That's the big lesson of the biofuels business.
As the Department of Energy's Biomass program explains it, technologies like methanol production from corn or cellulose, and the Fischer-Tropsch process used to convert algae to fuel, had the early advantage. But when scaled and perfected pyrolysis, in which waste is burned in the absence of oxygen, often at relatively low temperatures, will actually work better.
Had you been looking at the field three years ago, you wouldn't have bet on this. Back then it could cost $7.68/gallon to use pyrolysis for fuel. Even today the cost is $4.55/gallon. But savings across the board, most especially in turning the resulting feedstock into stable oil for refining, will drop that to $2.32/gallon in five years, with a final price estimated at $2/gallon.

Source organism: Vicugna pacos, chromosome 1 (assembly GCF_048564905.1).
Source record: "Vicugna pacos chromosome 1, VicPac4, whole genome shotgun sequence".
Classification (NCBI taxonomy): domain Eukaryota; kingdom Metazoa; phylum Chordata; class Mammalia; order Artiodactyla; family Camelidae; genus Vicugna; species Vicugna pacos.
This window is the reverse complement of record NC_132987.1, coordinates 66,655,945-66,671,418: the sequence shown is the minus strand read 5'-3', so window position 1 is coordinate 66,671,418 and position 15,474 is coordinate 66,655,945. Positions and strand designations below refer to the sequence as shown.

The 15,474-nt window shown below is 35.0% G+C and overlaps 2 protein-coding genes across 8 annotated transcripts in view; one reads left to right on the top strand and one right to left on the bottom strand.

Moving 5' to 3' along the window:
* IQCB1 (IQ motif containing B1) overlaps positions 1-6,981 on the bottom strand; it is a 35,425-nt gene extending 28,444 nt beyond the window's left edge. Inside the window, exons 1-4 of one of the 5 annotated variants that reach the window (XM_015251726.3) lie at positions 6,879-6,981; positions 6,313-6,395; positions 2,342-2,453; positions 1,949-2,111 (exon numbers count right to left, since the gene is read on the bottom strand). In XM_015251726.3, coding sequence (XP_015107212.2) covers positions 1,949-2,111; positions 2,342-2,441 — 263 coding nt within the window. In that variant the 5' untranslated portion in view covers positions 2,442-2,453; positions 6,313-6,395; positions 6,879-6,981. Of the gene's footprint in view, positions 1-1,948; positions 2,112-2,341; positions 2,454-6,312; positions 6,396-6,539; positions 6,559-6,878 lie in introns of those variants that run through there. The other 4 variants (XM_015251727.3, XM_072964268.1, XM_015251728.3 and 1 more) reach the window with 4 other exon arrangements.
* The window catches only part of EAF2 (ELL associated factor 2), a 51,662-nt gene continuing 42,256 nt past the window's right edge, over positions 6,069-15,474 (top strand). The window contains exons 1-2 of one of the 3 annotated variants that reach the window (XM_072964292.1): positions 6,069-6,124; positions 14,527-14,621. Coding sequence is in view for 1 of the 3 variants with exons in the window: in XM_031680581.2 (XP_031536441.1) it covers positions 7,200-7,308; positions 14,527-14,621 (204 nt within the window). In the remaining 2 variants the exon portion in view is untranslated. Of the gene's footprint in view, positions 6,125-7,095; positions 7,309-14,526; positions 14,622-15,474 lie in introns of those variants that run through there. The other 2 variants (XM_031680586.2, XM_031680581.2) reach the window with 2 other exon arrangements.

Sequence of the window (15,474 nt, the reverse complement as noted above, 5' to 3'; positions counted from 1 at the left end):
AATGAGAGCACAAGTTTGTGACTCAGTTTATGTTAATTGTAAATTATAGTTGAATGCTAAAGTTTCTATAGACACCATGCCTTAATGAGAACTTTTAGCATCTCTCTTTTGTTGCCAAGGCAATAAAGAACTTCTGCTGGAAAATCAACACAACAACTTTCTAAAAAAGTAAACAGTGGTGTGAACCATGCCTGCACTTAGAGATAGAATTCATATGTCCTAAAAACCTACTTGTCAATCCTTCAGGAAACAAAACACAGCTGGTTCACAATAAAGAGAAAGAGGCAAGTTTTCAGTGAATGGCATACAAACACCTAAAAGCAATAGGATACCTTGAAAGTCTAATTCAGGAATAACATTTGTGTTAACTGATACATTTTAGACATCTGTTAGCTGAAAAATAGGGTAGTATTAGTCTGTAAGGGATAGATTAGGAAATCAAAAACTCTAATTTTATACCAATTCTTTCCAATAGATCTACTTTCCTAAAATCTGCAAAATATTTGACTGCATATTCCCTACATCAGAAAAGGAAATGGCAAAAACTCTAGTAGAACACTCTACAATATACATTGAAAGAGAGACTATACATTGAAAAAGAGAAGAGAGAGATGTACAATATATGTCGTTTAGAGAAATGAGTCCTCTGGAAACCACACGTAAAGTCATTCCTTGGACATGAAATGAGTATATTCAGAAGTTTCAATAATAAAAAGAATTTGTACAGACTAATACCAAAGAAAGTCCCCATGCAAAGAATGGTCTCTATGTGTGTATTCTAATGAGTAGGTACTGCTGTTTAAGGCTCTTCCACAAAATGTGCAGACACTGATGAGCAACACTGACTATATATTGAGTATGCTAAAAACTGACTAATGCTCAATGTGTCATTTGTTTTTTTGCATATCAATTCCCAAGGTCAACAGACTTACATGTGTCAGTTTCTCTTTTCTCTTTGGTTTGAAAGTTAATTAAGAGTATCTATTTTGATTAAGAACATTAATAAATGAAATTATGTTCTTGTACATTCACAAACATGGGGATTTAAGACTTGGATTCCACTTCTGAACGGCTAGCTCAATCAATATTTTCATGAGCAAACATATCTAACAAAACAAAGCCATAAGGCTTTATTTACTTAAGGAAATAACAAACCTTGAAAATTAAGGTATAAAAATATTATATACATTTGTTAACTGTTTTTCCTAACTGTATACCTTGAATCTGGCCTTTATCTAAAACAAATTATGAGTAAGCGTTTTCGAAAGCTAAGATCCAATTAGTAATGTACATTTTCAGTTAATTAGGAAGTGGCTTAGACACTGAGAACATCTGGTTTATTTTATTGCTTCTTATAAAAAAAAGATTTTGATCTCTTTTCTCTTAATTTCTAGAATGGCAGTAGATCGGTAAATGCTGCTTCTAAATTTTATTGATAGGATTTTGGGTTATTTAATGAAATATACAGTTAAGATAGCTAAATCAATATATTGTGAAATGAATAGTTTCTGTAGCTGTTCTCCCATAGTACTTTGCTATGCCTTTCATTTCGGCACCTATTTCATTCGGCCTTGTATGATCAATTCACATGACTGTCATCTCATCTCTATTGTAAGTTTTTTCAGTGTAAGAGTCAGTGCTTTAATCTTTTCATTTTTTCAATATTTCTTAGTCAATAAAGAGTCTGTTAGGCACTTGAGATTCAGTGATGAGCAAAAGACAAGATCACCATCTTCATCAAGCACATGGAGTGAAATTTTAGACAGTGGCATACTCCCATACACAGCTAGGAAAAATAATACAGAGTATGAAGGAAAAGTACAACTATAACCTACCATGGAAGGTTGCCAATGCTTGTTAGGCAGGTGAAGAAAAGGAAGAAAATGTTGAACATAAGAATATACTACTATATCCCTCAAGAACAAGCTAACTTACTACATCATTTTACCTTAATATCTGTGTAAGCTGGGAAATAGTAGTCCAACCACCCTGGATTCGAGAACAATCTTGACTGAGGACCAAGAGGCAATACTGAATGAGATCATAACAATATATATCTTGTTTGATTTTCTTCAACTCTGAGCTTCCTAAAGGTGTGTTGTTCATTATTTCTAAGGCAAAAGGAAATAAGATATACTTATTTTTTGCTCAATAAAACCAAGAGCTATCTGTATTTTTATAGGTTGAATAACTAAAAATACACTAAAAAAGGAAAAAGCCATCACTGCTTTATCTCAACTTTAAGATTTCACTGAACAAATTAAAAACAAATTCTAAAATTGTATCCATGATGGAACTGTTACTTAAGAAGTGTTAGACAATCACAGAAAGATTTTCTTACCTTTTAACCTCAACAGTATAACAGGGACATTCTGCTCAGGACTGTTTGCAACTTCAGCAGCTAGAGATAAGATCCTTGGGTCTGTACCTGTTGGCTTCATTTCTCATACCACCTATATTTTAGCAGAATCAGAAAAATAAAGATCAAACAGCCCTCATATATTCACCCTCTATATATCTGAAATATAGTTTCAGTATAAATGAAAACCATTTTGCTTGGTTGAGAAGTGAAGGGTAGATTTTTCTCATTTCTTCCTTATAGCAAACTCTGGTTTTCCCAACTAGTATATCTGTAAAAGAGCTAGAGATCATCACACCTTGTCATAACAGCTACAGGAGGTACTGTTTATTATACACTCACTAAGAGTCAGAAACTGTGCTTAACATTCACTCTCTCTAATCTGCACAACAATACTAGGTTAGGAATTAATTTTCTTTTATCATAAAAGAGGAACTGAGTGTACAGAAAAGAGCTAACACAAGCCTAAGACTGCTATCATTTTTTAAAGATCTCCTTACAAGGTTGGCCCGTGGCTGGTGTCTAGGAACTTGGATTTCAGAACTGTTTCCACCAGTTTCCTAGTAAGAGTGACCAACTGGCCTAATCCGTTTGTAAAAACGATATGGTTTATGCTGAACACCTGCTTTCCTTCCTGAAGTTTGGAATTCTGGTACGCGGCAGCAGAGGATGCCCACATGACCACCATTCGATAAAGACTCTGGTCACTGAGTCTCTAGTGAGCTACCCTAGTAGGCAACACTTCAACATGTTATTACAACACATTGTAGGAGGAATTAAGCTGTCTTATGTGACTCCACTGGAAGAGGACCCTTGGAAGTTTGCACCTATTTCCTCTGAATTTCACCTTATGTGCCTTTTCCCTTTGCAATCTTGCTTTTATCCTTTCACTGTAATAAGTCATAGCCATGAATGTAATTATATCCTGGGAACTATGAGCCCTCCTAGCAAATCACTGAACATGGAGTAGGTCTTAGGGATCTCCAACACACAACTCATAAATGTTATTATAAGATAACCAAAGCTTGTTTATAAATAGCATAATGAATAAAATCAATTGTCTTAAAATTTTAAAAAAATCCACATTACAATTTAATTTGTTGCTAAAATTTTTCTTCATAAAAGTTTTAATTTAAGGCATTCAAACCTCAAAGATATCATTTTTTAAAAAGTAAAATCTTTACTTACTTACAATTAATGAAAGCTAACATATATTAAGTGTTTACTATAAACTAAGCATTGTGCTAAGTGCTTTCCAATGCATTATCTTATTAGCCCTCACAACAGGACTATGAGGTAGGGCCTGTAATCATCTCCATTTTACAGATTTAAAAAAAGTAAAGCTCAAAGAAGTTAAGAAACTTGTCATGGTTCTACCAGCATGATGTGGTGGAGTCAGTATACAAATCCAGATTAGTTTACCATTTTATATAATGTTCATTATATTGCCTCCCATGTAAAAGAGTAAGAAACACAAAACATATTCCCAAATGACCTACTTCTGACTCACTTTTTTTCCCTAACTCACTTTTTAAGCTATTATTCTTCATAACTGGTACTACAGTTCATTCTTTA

With pyrolysis, you're using existing supplies of solid waste as your feedstock. (This means even the plastics industry is enthusiastic.) You don't have to use food crops, you don't have to build special algae farms.
There are many ways of making this work, the method of Anellotech being just one of them.
The best known byproduct from this is biochar, a form of pure carbon that can stabilize soils and maintain their productivity for growing food crops.
People who complain about backing losers are never going to find the winner. That's why venture capitalists back lots of companies, expecting them to fail. They're looking for the old gold nugget.
Pyrolysis looks like a nugget.